Turning and turning in the widening gyre
The falcon cannot hear the falconer;
Things fall apart; the centre cannot hold;
Mere anarchy is loosed upon the world
In the aftermath of the First World War, William Butler Yeats wrote those words, the beginning of a dark and majestic gaze into his view of the world as it is, and how it should be. Eighty-five years later, a lone figure stands in a train station, the corrupting image of a dictator staring down from above, speaking of necessities and consequences and the superior race that is only looking out for the people's best interests. These two events seem completely disconnected from one another, but perhaps they are more familiar than they seem.
Let's concentrate on this lone figure. The stuff of myth and legend in this tattered world, the man is called the only "free man" by the inhabitants of this desiccated plain. His exploits at an uncertain time in the past at a scientific compound known as Black Mesa have spread to pockets of resistance members, the men, women and otherworldly creatures that seek to overthrow the dominion of the Combine, a race that has transported itself into the world, crippled its defenses and enslaved its species, all in a period of seven hours.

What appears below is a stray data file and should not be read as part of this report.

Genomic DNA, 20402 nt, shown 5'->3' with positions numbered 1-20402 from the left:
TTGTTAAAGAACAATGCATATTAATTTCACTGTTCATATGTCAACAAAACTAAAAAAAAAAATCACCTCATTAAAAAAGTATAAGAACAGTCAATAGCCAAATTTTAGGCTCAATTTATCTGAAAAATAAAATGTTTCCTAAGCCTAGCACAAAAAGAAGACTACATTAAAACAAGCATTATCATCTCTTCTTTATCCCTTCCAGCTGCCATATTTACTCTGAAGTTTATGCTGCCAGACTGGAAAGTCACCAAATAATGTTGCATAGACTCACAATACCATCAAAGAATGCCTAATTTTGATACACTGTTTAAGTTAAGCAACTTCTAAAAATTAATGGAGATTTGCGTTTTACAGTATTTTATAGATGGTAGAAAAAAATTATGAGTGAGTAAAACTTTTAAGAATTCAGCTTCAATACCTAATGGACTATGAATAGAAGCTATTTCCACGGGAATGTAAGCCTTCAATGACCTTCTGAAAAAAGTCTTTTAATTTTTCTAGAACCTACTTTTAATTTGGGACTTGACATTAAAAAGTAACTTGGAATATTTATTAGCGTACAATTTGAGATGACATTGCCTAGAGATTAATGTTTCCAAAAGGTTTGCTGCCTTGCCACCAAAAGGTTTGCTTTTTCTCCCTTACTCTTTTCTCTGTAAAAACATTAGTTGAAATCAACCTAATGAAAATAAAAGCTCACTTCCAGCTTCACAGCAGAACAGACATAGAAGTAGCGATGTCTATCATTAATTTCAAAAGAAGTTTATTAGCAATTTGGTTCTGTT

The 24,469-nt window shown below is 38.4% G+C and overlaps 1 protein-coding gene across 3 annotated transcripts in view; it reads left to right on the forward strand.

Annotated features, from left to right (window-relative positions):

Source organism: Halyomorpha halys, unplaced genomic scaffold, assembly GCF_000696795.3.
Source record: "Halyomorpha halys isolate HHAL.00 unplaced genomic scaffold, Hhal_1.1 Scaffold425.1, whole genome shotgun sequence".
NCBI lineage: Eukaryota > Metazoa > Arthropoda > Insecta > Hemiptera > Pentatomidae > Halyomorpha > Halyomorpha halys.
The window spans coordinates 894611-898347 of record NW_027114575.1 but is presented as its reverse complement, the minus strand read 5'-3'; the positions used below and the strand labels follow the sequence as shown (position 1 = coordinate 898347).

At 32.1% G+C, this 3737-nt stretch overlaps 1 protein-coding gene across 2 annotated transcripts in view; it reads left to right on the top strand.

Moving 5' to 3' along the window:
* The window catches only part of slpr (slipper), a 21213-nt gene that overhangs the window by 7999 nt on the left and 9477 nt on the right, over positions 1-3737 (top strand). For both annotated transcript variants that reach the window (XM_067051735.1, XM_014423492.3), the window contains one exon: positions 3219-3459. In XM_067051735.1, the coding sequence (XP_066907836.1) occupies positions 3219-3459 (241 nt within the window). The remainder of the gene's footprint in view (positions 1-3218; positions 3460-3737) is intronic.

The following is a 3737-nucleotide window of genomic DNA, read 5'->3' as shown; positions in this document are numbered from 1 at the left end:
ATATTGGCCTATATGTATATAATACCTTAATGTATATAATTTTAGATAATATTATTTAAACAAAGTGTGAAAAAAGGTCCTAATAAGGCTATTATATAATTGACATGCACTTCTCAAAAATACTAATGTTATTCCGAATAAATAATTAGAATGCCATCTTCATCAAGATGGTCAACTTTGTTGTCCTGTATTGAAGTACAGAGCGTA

Signs of their destructive power litter the landscape, and even show themselves in the vast oceans, which are gradually receding into nothingness as they are sapped from the planet. The resources of this once-vibrant world are being spirited away to some alien place, while the population is helpless to stop it.
Thus begins Half-Life 2, which, according to the Metacritic score, is the best first-person shooter of all time; and I think I would find few people to argue with that. While not hailed with quite a revolutionary brush as the original, the sequel improves and builds upon every aspect of the genre it re-invented.
For those of you who've been living under a gaming rock: You are Gordon Freeman, a theoretical physicist at the top-secret Black Mesa Research Facility. An experiment causes a portal to open in time and space, unleashing all sorts of alien hell on the world. You explore the facility, occasionally guided by the hand of the G-Man, a mysterious gentleman in a business suit. At the end of the first game, Gordon is put into a sort of stasis, and at an untold point in the future he is reawakened by the G-Man, now set upon a new and dangerous path.
The cultural significance of the Half-Life series has been woefully under-examined. Most reviews and interpretations of the game have focused on the gameplay (which is admittedly excellent), the realistic facial systems and its immersive qualities. Less regarded are the plot's purposefulness and its metaphorical importance. Pedestrian comparisons to Orwell's 1984 are unavoidable, but perhaps the real meat of the saga, which is mostly contained in the sequel, borrows its roots from other sources.